Mt. Adams (2nd highest peak in Washington @ 12,277 ft)
Some friends and I are planning to summit Mt. Rainier on September 1st. Our last big hike was to the Base Camp, Camp Muir. We stayed overnight in order to get a good feel for the altitude, temperature, etc.
It was a gorgeous weekend without a single cloud in the sky. At night (unfortunately after my camera battery died) the sky was a gorgeous navy blue with a perfect crescent moon that was so large it looked like you could grab it right out of the sky.
The photos explain the rest!
Talk to you after the summit!
Photography by me
Wednesday, April 21, 2010
Marfa is a small desert town in West Texas with a population barely exceeding two thousand people. If it weren't for the railroads it may not exist today. But, what truly brought Marfa to its current situation was the move of minimalist artist Donald Judd from New York city. He claims he went to Marfa to get away from people, but now Marfa has become a common stop for travelers looking for kitsch. In addition the famed Marfa Lights draw tons speculation and interest. The Marfa Lights even made it on the popular show Unsolved Mysteries.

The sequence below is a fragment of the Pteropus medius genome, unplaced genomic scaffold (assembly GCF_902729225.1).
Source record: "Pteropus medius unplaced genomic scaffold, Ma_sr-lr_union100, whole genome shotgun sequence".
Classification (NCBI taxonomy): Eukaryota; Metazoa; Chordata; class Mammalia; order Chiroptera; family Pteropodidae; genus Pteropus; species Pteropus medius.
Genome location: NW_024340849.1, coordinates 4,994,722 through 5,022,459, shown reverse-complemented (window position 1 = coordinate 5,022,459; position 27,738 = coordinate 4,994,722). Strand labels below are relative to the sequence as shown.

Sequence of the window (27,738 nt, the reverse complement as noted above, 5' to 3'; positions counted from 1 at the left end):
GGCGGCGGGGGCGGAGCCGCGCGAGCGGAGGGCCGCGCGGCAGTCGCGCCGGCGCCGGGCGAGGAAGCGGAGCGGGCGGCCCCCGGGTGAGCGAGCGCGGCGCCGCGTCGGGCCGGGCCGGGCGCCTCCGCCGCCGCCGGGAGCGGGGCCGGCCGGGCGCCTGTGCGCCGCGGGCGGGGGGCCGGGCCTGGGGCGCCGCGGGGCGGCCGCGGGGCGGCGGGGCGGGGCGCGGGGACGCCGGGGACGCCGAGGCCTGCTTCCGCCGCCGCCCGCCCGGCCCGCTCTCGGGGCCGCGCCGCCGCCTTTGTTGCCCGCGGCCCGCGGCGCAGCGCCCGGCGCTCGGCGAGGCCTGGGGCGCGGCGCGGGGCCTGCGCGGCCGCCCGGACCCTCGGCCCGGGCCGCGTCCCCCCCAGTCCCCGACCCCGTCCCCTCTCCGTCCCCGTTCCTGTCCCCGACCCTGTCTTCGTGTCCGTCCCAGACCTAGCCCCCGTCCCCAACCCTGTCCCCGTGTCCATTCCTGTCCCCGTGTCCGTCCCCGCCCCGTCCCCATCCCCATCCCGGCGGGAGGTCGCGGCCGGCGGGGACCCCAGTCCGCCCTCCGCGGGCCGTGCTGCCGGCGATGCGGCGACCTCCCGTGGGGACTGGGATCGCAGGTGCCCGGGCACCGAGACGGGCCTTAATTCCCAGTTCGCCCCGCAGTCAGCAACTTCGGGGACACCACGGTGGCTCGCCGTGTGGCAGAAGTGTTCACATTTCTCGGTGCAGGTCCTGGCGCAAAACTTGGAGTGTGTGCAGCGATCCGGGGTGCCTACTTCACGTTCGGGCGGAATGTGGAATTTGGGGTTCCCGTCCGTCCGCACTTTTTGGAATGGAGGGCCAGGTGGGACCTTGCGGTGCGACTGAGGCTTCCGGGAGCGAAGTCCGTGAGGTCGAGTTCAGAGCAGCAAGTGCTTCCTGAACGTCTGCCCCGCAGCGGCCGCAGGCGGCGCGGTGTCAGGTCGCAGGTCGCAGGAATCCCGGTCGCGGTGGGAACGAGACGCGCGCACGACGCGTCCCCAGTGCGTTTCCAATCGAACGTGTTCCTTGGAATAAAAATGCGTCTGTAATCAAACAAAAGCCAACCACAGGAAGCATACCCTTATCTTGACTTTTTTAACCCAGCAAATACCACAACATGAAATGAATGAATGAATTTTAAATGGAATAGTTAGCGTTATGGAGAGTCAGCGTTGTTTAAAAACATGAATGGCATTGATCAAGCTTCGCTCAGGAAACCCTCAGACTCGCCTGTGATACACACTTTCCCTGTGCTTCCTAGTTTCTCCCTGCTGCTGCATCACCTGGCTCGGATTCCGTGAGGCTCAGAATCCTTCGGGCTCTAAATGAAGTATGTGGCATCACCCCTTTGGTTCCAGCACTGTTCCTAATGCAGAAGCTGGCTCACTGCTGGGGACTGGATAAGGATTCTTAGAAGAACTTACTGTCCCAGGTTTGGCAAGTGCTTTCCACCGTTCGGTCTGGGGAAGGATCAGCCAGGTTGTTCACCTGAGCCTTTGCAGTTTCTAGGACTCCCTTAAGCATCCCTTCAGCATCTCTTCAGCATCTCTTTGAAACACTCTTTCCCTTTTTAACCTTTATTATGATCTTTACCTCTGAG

I personally went to Marfa on a road trip with my college roommate to get away from the city and see something new. We successfully saw the Marfa Lights on the first night and roamed around town the next day. Food is hit and miss in this town. There are a lot of modern restaurants, but the hours are often limited to Thursday - Sunday. We went on Tuesday and Wednesday. Also, the food tends to run out if you get there late. Oh the small town charm...
My favorite eats included the Food Shark truck. They even sold Mexican Coca Cola, which is a favorite of mine made with real sugar (not corn syrup). I also enjoyed Cochineal and Squeeze Marfa for breakfast.